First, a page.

There’s a rare sighting of Prince barefoot, and even rarer, video footage of Prince rocking a mankini while doing pushups poolside and hanging out in front of Paisley Park on the hood of his canary yellow BMW. Did I mention that Prince rollerskates here? I kid you not. Just a typical day at Paisley Park circa 1991, folks. Move along: There’s nothing to see here.

In sultry July, the temperature rises, the days are long and sun-filled, and life beckons us to slow down and savor a cool drink, or a bicycle ride around the lake. This month, I’m gonna make like Prince in the glorious MPLS summertime. I’ll bike around town; I’ll host a bonfire and get someone to play guitar; I will take up a new hobby — paddleboarding. However, I WILL NOT WEAR A MANKINI (June may be over, but I can still say no!). I will find ways to make each day more pleasurable. Taking time for play — or even time to stand on the edge of Lake Minnetonka and gaze out at the boats as the water laps at your feet — is our theme for July.

Mid-Year Check In

Living Like Prince … it’s a QUEST.
“Don Quixote and Sancho Panza,” 19th century, Honore Daumier.

With June coming to a close, my year of Living Like Prince is halfway done, a realization that causes a pang in my stomach. In a word (or six): I don’t want this to end.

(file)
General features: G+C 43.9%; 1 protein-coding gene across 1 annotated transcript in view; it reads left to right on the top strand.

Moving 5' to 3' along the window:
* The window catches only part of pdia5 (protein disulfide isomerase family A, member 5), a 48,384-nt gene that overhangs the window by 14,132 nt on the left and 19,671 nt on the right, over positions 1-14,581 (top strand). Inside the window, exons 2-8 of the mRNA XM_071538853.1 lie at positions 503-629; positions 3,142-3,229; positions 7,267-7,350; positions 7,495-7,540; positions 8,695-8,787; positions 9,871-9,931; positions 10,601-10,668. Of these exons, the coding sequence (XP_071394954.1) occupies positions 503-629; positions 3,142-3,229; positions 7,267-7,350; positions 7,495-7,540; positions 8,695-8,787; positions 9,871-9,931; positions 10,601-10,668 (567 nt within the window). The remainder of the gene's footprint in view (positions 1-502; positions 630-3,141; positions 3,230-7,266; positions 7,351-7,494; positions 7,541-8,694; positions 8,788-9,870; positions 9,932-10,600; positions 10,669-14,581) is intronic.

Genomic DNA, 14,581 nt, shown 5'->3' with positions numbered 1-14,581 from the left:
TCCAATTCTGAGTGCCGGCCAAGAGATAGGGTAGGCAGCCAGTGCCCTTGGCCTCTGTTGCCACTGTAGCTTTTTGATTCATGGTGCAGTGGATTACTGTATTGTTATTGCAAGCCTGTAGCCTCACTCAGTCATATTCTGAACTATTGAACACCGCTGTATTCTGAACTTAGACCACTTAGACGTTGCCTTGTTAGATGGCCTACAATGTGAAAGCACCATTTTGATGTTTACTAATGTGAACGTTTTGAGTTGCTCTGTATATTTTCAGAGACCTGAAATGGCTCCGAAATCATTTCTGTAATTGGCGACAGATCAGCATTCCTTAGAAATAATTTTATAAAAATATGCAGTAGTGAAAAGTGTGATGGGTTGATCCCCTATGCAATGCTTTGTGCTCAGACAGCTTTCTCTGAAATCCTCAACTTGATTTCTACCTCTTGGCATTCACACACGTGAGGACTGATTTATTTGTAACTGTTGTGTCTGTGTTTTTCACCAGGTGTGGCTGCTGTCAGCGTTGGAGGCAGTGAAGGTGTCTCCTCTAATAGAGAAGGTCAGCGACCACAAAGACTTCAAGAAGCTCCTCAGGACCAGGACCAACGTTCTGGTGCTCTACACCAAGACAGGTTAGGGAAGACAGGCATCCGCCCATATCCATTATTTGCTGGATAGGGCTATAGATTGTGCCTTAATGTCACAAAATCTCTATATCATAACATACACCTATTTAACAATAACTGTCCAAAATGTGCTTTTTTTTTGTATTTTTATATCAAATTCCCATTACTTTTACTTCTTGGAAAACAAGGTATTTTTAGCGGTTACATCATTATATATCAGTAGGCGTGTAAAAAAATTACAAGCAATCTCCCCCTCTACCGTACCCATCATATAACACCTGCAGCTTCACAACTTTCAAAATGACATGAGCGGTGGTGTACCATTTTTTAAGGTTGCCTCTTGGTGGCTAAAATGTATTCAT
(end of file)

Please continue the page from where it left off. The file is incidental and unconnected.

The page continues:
Despite the fact that I have loved and admired Prince and followed his music for some 40 (!) years, on January 1, 2019, it was far from guaranteed that living like him was within my grasp. My lifestyle is nothing like Prince’s. I’m a suburban mom after all, and he was a global superstar. And from what I do know about him from my research and interviewing people who knew him, my personality couldn’t be more different from Prince’s personality — with the possible exception of a shared dry sense of humor.

As it turns out, the simple act of trying to replicate Prince’s behaviors and decisions — even when flat-out failing (ahem, the fasting days where I caved in to the hunger and ate) or floundering around feeling ridiculous (the photo shoot when I attempted to channel my alter ego) — has elevated my game. I’m no global superstar, but even in my small world, I’m surprised at where I find myself only six months. Even when I’ve failed, such as after those first wobbly efforts at fasting, I’ve gone back and revisited it. This month, I went back to fasting, this doing intermittent fasting with the support of a couple of friends. And after that terrifying first photo shoot, I even did a second one, this one for the Chicago Tribune. Was I ever happy I had a little experience under my belt!

This is a quest, and no quest worth taking is free from obstacles. Or, as Prince put it in his speech at the 1985 American Music Awards: “Life is death without adventure, and adventure only comes to those who are willing to be daring and to take chances.” (Way to throw down the gauntlet, Prince).

Here’s my assessment of the year to date, and my hopes for the second half of the journey: